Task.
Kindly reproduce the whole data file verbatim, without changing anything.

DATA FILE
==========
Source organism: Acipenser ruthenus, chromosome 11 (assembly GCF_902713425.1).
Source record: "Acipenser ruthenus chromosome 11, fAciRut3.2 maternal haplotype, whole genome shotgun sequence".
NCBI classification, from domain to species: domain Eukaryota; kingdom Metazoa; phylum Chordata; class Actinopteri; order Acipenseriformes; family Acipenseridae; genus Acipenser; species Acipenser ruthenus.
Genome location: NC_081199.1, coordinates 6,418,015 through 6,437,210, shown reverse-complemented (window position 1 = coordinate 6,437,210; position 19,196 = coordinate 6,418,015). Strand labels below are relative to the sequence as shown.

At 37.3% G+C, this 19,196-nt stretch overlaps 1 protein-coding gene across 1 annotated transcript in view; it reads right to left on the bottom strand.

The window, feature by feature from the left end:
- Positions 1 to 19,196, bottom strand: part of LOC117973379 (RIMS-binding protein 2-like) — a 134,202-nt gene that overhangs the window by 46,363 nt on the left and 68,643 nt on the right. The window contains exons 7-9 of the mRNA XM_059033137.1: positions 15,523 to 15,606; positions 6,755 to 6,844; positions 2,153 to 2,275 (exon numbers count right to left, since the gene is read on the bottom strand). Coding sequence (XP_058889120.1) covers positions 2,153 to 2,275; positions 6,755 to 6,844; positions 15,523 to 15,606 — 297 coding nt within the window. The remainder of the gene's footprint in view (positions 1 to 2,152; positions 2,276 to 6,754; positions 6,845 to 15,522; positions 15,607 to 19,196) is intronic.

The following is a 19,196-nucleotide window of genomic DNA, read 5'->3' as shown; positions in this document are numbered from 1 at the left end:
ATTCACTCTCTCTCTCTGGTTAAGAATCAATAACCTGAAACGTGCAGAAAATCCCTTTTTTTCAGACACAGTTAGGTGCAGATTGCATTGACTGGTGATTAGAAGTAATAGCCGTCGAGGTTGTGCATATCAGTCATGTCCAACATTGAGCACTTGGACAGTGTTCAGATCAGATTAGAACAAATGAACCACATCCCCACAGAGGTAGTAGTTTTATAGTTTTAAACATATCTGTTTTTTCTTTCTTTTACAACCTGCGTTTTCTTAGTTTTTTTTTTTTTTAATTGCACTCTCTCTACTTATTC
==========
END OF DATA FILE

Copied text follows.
Source organism: Acipenser ruthenus, chromosome 11 (assembly GCF_902713425.1).
Source record: "Acipenser ruthenus chromosome 11, fAciRut3.2 maternal haplotype, whole genome shotgun sequence".
NCBI classification, from domain to species: domain Eukaryota; kingdom Metazoa; phylum Chordata; class Actinopteri; order Acipenseriformes; family Acipenseridae; genus Acipenser; species Acipenser ruthenus.
Genome location: NC_081199.1, coordinates 6,418,015 through 6,437,210, shown reverse-complemented (window position 1 = coordinate 6,437,210; position 19,196 = coordinate 6,418,015). Strand labels below are relative to the sequence as shown.

At 37.3% G+C, this 19,196-nt stretch overlaps 1 protein-coding gene across 1 annotated transcript in view; it reads right to left on the bottom strand.

The window, feature by feature from the left end:
- Positions 1 to 19,196, bottom strand: part of LOC117973379 (RIMS-binding protein 2-like) — a 134,202-nt gene that overhangs the window by 46,363 nt on the left and 68,643 nt on the right. The window contains exons 7-9 of the mRNA XM_059033137.1: positions 15,523 to 15,606; positions 6,755 to 6,844; positions 2,153 to 2,275 (exon numbers count right to left, since the gene is read on the bottom strand). Coding sequence (XP_058889120.1) covers positions 2,153 to 2,275; positions 6,755 to 6,844; positions 15,523 to 15,606 — 297 coding nt within the window. The remainder of the gene's footprint in view (positions 1 to 2,152; positions 2,276 to 6,754; positions 6,845 to 15,522; positions 15,607 to 19,196) is intronic.

The following is a 19,196-nucleotide window of genomic DNA, read 5'->3' as shown; positions in this document are numbered from 1 at the left end:
ATTCACTCTCTCTCTCTGGTTAAGAATCAATAACCTGAAACGTGCAGAAAATCCCTTTTTTTCAGACACAGTTAGGTGCAGATTGCATTGACTGGTGATTAGAAGTAATAGCCGTCGAGGTTGTGCATATCAGTCATGTCCAACATTGAGCACTTGGACAGTGTTCAGATCAGATTAGAACAAATGAACCACATCCCCACAGAGGTAGTAGTTTTATAGTTTTAAACATATCTGTTTTTTCTTTCTTTTACAACCTGCGTTTTCTTAGTTTTTTTTTTTTTTAATTGCACTCTCTCTACTTATTC